PRIVATIZING THE COUNTY HOSPITAL
The board of physicians of the Green River County Hospital convened for their monthly meeting to discuss cases and hospital business. The big issue
at hand was the proposal to turn over management of the hospital to a private contractor, namely Four Corners Health Partners (FCHP). It was a small
outfit that had started buying up health facilities in the Colorado Plateau region, but was quickly expanding into other areas of the country. For
public health care institutions, FCHP was now offering consulting services and, in this case, actual management of the county hospital.
The county commission had asked the board of physicians for its recommendations. The Director of Medical Staff, Dr. Melvin Wood called the meeting to
The first item on our agenda is preparing a response to the county commissions inquiry. They want our perspective on the contract as proposed by FCHP
for management of this hospital. Who would like to speak first?
Several doctors raised their hands, but the director recognized Dr. Sophia Kopper, the senior physician on staff.
Most of us here have already heard from colleagues and friends who work in facilities owned or managed by FCHP. The picture isnt pretty. FCHP does
appear to deliver on its mission of lowering costs but it does so at the expense of patient care. The people Ive talked to are frankly too scared to
come out in the open and voice their concerns for fear of losing their jobs. My own independent research has revealed that FCHP has been involved in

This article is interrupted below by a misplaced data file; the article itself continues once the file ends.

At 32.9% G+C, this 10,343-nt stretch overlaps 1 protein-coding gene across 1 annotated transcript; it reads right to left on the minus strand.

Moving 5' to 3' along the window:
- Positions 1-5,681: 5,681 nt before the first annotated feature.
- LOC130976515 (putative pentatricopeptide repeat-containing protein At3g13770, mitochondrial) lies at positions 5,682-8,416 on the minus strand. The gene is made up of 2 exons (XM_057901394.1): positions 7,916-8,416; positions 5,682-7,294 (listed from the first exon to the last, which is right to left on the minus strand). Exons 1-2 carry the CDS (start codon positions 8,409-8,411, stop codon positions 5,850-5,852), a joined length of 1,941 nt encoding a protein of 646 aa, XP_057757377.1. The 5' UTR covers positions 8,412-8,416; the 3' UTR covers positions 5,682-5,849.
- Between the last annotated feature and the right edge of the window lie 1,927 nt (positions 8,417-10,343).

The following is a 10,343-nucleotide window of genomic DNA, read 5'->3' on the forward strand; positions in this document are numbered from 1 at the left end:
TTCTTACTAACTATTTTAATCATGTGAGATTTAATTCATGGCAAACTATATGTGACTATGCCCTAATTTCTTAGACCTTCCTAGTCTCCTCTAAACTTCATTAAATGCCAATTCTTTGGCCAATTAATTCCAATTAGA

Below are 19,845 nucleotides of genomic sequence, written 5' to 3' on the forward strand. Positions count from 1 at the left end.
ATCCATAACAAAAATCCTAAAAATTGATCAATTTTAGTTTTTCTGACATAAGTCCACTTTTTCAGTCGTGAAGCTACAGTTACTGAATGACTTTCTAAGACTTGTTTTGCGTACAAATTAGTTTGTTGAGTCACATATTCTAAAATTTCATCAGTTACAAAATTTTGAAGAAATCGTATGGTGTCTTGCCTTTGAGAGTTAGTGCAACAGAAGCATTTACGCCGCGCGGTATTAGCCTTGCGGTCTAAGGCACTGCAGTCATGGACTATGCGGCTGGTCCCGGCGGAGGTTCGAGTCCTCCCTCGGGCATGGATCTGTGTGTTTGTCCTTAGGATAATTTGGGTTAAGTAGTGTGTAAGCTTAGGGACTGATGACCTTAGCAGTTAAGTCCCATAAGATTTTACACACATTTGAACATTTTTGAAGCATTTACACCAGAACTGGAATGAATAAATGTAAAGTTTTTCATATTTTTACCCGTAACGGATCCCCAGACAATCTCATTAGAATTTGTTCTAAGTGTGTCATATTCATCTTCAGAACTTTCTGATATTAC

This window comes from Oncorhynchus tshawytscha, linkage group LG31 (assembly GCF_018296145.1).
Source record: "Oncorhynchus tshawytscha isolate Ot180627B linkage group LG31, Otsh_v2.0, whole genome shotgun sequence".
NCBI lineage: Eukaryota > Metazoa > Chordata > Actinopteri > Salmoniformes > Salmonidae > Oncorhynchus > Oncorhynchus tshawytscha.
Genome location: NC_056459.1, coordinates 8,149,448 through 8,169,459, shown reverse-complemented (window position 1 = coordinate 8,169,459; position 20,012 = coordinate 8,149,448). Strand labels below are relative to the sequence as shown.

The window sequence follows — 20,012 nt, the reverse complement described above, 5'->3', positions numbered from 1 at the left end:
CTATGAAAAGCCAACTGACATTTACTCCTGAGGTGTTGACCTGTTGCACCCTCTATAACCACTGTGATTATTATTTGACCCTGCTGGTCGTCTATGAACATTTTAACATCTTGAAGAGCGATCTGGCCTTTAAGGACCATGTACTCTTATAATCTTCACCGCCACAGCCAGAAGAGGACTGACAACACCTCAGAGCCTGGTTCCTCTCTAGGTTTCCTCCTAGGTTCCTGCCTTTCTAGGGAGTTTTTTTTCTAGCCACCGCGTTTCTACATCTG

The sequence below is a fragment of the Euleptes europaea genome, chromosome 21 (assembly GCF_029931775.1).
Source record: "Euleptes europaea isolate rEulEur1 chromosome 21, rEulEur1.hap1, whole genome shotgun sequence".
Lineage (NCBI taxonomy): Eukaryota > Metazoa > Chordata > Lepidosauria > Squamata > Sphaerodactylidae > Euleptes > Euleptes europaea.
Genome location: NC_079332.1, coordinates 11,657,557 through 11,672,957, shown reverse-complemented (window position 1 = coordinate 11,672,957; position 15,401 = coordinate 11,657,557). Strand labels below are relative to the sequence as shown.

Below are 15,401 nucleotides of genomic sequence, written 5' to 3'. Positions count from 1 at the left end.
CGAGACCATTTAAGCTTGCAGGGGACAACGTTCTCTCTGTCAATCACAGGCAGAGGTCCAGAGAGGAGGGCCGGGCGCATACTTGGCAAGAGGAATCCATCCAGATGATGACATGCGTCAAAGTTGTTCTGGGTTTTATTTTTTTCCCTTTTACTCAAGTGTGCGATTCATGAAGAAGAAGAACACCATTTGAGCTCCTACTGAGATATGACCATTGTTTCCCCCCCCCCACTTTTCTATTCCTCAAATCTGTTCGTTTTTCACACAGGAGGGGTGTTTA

numerous scandals. Their public relations and lobbying efforts appear to be extremely effective in squelching complaints before they come to the
publics attention. I think this outfit is unethical. We should tell the county commissioners that we unequivocally oppose this deal.
Sophia, theyre talking about closing this hospital. We may not have any alternative, said Dr. Wood.
Mel, do you know if the county commission has explored other companies? asked Dr. Kopper.
No, I dont. Lets face it though, we are in a sparsely populated part of the country and I doubt that many companies would want to operate here.
Dr. Kopper did not respond. Her eyes glanced around at the other physicians.
Finally, Dr. Wood asked if anyone was in favor of recommending approval of the contract. Only Dr. Kopper responded.
Mel, we have all met informally before coming here. All of us are in agreement that, as our representative, you should write a strong memo saying
that we are unanimous in our objection to signing a contract with FCHP. I so move.
Several physicians simultaneously seconded the motion.
We have a motion on the floor. All those in favor say Aye. Dr. Wood was met with a resounding chorus of voices.
All those opposed say Nay.The room was silent.
All right, Ill prepare a memo and forward it to the commission.
Later that day, Dr. Wood had lunch with the hospital administrator and a representative from FCHP.
When the administrator left to visit the restroom, the FCHP representative said to Dr. Wood, Im aware that your staff physicians have some
reservations about our company. I can assure youz, Dr. Wood, that any problems we may have had in other jurisdictions have just been growing pains.
We re a good company. Your administrator is eligible for retirement and I doubt that he will make the move to FCHP, should we get the contract. For
somebody like you, however, I believe you will find an opportunity to come and grow with our company. You already have management experience and we
like what we see. Im sure that we could come to some arrangement about a significant increase in salary, not to mention stock options. Keep that in
mind while you write the report.
Dr. Wood was thankful that at just that moment, the hospital administrator came back to the table.